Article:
The fallacy of choice

I spent a good chunk of yesterday working a booth for the 40 Days for Life Campaign at a local festival.  I handed out flyers and asked people if they would pray to end abortion.  Most people ignored me or didn’t notice me.  Some people took the flyer and moved on with little to no comment.

A group of young men laughed mockingly and one declared, “Prayer solves nothing!”  It’s sad to be so hopeless.  I do think if unmarried people stopped having sex, there would be very few people seeking abortions, but I’m sure he would be even more offended by that suggestion.  I would have liked to say, “Widely available contraception has made the problem worse, not better, what do you think is the solution?”  But probably he, like many people who stopped by the booth, think abortion is only a concern for young, unmarried women.  So many women said things like, “I’m married, so abortion doesn’t affect me,” or “I’m done having kids, so I don’t care about this issue.”  

OK, people, let’s look at the big picture.  Thousands of Americans are being killed every day.  This is everybody’s problem.

The booth had a basket of tiny babies made from rubber that showed the size of a baby at 12 weeks gestation.  It came with a card that described the development of the fetus up to that time.  Week 5: arms and legs develop, Week 6: fingers and toes develop, Week 10: baby has fingerprints.  The booth also had a display showing babies at 20, 26, and 30 weeks gestation.  In most states you can easily get an abortion up to 24 weeks, and it’s shocking to see how big the baby is at that point.  Even those 12 week old fetuses are most definitely not a clump of tissue.

Children were the most drawn to the basket of rubber babies, and they would drag their parents in with them.  Women liked to come in and see how big their own babies were – we had lots of women saying how far along they were and marveling that something the size of your fist could push your belly out so far and kick you so hard.  I think most people were shocked to see how developed a baby was at 12 weeks, which was the point of the display.  One woman took a little baby to give to her granddaughter, who lost a baby at about 12 weeks a year ago and was still mourning.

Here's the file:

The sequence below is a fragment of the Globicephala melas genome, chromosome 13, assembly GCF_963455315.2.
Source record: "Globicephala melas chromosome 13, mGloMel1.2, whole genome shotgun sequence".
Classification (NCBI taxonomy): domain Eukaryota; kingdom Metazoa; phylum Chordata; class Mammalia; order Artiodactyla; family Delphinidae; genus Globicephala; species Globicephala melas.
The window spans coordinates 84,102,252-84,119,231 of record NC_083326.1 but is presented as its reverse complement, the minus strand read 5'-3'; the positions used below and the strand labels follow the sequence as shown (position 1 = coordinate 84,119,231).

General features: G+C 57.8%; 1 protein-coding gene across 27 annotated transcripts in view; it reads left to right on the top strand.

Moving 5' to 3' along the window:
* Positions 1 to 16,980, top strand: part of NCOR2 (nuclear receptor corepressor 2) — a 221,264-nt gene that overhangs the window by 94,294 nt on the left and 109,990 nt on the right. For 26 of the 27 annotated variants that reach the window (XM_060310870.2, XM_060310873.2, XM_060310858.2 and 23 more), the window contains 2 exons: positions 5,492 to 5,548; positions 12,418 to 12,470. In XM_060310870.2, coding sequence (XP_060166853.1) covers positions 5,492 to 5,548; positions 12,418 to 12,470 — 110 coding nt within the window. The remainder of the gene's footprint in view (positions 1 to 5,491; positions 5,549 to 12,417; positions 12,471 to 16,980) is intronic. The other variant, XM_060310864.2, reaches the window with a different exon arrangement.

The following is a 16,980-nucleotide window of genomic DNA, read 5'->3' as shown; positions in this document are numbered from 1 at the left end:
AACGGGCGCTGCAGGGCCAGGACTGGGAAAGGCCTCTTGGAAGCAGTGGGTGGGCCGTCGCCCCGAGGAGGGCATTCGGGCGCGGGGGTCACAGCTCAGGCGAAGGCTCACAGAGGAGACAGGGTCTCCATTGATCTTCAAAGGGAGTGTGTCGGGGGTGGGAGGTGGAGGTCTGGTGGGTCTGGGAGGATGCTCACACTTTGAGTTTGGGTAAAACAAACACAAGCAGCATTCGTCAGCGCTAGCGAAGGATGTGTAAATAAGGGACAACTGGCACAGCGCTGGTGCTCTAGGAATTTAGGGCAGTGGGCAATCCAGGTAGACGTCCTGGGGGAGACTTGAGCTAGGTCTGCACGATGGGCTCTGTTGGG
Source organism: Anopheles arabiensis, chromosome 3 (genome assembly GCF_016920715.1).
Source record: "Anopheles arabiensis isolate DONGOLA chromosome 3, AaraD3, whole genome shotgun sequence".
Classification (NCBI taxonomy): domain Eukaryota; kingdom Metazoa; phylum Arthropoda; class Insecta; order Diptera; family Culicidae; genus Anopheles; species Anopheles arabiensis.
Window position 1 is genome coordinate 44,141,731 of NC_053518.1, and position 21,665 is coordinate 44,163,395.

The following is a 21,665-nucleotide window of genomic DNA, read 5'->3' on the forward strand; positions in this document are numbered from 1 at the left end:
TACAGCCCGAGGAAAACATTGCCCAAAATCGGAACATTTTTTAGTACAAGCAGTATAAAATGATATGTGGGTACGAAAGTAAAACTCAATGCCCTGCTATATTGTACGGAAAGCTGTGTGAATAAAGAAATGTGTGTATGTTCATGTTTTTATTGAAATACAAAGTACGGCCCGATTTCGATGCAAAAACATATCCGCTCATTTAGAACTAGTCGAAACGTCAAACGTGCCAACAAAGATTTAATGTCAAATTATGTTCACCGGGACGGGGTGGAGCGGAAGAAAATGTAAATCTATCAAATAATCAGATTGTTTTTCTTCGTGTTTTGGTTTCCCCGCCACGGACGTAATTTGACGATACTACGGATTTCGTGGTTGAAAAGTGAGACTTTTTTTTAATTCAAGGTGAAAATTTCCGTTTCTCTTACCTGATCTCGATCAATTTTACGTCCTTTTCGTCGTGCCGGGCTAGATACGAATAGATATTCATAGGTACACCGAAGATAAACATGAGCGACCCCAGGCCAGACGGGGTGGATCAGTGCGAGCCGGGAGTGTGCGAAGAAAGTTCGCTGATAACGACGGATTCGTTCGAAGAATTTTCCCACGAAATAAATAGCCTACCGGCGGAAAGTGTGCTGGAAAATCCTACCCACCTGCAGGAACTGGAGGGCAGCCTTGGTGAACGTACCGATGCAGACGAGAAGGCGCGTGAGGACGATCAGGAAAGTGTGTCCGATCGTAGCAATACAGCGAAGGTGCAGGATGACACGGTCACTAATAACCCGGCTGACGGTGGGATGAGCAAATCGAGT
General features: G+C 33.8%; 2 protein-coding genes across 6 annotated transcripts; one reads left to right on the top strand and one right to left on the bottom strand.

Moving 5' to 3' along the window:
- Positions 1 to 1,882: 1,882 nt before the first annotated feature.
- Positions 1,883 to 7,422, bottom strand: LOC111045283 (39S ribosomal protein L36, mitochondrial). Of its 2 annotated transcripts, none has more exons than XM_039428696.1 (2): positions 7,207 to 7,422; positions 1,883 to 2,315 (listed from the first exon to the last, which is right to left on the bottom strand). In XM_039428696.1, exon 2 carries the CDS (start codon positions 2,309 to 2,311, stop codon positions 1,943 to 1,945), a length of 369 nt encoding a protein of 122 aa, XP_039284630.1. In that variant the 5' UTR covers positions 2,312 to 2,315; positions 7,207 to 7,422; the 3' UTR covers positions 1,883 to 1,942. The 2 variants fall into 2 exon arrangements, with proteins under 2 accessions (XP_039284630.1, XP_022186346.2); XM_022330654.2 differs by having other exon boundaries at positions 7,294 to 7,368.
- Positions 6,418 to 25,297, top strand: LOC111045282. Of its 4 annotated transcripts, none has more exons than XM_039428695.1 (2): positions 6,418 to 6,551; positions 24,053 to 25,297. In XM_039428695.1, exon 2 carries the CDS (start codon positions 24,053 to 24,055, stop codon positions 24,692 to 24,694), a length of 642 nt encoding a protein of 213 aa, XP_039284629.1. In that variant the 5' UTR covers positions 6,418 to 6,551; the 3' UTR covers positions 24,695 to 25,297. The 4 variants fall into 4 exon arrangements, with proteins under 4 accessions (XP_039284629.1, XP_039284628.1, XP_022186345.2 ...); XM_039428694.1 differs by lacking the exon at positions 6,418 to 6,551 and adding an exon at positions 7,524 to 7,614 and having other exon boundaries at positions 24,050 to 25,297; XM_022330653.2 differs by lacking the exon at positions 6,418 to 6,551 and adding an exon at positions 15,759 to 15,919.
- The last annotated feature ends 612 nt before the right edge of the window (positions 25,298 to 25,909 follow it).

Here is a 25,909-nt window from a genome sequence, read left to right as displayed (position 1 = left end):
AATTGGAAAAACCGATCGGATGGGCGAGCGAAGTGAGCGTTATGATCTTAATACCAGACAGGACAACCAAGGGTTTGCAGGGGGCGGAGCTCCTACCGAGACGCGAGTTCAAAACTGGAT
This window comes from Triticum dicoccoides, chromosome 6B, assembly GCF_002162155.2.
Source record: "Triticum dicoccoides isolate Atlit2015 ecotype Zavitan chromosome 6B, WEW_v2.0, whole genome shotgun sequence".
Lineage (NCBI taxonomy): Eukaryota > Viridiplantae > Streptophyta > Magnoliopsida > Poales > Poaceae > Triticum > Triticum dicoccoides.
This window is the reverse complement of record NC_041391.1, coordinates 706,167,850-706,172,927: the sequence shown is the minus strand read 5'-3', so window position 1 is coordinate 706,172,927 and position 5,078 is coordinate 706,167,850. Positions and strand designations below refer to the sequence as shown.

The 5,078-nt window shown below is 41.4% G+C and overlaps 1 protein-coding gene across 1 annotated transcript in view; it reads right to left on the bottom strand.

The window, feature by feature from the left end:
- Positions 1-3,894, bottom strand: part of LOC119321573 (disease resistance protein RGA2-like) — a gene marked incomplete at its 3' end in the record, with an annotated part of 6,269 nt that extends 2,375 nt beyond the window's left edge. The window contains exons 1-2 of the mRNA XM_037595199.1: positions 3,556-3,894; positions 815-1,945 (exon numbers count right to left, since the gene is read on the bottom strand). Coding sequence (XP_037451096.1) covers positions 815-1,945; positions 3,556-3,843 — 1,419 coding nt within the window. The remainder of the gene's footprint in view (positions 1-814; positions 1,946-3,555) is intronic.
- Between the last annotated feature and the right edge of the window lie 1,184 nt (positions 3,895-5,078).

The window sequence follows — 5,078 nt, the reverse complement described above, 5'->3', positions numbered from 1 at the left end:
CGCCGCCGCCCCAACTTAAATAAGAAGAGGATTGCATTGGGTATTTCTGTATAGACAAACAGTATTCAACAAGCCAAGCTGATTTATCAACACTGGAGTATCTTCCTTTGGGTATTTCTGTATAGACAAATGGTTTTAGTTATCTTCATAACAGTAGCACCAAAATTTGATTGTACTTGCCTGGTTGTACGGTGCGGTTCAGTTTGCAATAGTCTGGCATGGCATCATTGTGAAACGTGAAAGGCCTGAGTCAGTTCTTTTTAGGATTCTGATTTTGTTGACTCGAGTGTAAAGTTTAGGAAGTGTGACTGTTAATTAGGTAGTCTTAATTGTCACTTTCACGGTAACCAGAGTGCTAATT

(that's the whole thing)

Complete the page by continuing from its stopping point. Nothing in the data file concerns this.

One incident was the most disturbing.

I had taken a break from the hot sun (I got a bit sunburned yesterday with the clear skies and highs in the 80’s) and was sitting behind the table instead of standing in front.  Two young men came in to touch the tiny little rubber babies, and they were followed by a young woman and her boyfriend (I assume).  I pointed out the age of the baby models and handed the young woman a flyer and asked her/them to pray to end abortion.  Her boyfriend took her by the elbow, turned her away from the booth and pushed her on down the path saying, over his shoulder, “I do not agree with this at all!”

Uh huh.

What about your girlfriend, buddy?  Doesn’t she get to decide what she agrees with?  Or are you taking care of all the thinking for her?  Maybe it would be a real shame if she thought that was really a baby, if she knew it wasn’t a clump of tissue.  Maybe she might start thinking that unmarried sex was dangerous, and cut you off.  Maybe she might think that she could never end a pregnancy…and that would ruin your life, because you have no desire to be a father.  Maybe you disagree with ending abortion because it would mean being responsible for your own actions, and who wants to do that?